This is the second half of a year-long course for students who are beginning the study of German or who have had only minimal exposure to the language. As in the first semester, the work includes practice of the German language in all four modalities--reading, writing, speaking, and listening--in class, in scheduled review sessions with an apprentice teacher, and using an online workbook. There will be more advanced practice in the use of the spoken and written language.We aim to develop reading skills through a variety of fictional and cultural texts, including a short book we will read in its entirety.The class meets four and one-half hours per week with the professor, and an additional three hours per week with an apprentice teacher. Prerequisite: GERM 111Y, placement, or permission of the instructor. Offered every spring semester.
In a special journal issue on emerging German writers, Frank Finley and Stuart Taberner write: "What is most immediately striking about the German literary market since unification, and in particular since the mid-1990s, is its sheer diversity." In this course, we will read and interpret exemplary works from the wealth of texts that form this new literature. Among the authors are emerging writers, as well as well-established writers such as Nobel Prize winner Günter Grass. Our focus for discussion will shift a number of times during the semester. We will explore issues of German history and German identity with respect to Grass's novel Im Krebsgang and Thomas Brussig's satirical alternative "history" of the fall of the Wall, Helden wie wir. More aesthetic and philosophical problems, such as intertextuality and memory, will guide our discussion of W.G. Sebald's Schwindel. Gefühle. Sebald's book is related to Judith Hermann's Nichts als Gespenster through the theme of the travelogue. Likewise, we will discuss the poetics and narrative strategies of Hermann's stories. We will investigate questions of popular literature, and generational issues ("Generation Golf") by looking at Christian Kracht's Faserland (which--like the Hermann and Sebald texts--can be read as a travelogue) and Benjamin von Stuckrad-Barre's Solo-Album. The novels Helden wie wir and Solo-Album will also be discussed in the context of their respective motion picture versions. The format of the course will be seminar-type discussion complemented by occasional presentations by students and the instructor. All readings and discussion are in German. Prerequisite: GERM 325 or equivalent. Permission of instructor possible for students who have completed GERM 321. Normally offered every two to three years.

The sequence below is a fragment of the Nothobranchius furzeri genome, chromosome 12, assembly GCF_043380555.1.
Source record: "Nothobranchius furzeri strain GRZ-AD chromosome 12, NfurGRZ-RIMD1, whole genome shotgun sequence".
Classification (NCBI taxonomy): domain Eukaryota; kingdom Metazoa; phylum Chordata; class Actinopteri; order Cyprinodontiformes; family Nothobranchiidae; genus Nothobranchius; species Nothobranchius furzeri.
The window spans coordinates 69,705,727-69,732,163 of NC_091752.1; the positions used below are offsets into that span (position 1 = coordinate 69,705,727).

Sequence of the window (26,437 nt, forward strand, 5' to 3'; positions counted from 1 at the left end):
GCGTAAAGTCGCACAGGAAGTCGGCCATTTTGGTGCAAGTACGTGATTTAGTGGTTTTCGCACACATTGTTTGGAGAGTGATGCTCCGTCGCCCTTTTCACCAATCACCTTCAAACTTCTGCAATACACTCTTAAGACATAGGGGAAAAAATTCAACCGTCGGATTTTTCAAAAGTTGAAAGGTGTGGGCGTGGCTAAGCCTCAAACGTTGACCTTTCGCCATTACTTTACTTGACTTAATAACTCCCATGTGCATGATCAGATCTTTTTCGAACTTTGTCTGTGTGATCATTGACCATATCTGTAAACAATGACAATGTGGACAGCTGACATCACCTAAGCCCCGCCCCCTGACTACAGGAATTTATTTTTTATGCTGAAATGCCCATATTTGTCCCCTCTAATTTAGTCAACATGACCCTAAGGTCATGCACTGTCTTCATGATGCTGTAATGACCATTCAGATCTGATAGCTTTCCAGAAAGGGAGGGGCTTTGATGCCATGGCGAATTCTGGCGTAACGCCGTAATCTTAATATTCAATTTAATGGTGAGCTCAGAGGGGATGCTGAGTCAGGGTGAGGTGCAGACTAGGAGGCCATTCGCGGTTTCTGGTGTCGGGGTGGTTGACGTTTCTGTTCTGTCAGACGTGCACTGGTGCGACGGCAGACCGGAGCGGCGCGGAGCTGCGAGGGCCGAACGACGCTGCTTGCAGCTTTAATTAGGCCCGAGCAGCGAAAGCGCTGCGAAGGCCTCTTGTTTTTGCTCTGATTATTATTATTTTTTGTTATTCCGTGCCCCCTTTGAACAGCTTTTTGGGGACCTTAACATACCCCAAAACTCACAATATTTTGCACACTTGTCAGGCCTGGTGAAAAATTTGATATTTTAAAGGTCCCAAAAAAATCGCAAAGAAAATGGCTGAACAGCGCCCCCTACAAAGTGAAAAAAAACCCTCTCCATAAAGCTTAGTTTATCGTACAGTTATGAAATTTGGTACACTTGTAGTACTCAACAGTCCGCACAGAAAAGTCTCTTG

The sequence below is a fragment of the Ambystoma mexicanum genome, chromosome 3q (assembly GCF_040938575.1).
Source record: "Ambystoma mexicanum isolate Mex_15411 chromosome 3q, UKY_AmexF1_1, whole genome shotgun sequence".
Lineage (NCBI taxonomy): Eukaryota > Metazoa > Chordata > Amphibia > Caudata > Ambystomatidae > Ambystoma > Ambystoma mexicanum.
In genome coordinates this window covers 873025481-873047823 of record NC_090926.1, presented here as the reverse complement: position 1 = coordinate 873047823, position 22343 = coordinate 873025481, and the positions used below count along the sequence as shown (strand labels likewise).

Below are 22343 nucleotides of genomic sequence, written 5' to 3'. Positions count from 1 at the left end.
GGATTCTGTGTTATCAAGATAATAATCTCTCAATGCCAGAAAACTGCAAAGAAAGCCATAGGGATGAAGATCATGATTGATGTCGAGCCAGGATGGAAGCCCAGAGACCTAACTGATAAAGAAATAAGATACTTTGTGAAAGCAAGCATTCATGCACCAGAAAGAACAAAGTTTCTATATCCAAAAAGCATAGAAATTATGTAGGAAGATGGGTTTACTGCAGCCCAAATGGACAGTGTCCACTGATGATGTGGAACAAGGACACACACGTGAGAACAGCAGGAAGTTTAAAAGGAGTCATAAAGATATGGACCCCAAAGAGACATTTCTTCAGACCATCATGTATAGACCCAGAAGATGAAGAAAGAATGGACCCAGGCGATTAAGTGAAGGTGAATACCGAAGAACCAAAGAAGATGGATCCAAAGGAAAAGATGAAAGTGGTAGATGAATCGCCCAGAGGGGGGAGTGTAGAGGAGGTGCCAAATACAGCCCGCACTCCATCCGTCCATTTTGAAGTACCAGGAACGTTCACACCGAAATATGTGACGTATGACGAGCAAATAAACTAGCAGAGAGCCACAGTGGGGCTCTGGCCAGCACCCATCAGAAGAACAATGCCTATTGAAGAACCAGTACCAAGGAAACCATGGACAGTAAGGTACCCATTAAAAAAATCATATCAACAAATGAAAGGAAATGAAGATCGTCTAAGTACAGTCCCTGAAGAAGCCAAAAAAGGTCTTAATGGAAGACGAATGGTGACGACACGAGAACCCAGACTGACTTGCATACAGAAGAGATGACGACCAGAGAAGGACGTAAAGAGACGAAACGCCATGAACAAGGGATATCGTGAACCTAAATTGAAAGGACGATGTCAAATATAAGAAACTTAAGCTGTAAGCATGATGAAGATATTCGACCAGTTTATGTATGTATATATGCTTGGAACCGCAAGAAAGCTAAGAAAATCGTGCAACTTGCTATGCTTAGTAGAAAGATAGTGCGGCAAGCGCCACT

This course is designed as an introduction to the study of German literature written since 1900. It will provide an overview of various movements in German, Swiss, and Austrian literature and film of the twentieth and twenty-first centuries on the basis of representative textual and cinematic examples. Another central goal is gaining practice in the close reading of texts. We will read samples from various genres--drama, prose, and lyric poetry. Authors to be studied may include Arthur Schnitzler, Franz Kafka, Thomas Mann, Anna Seghers, Bertolt Brecht, Heinrich Böll, Ingeborg Bachmann, Barbara Honigmann, Uwe Timm, and Judith Hermann. We will also watch films such as The Blue Angel (1930, von Sternberg), The Murderers are Among Us (Staudte, 1946), Berlin: Schönhauser Corner (Klein 1957), and Aguirre: The Wrath of God (Herzog, 1972). Gaining a basic German vocabulary in order to engage in the criticism of German literature and film, and interacting with works of secondary literature, will also be important components of this course. Prerequisite: GERM 213Y-214Y or equivalent.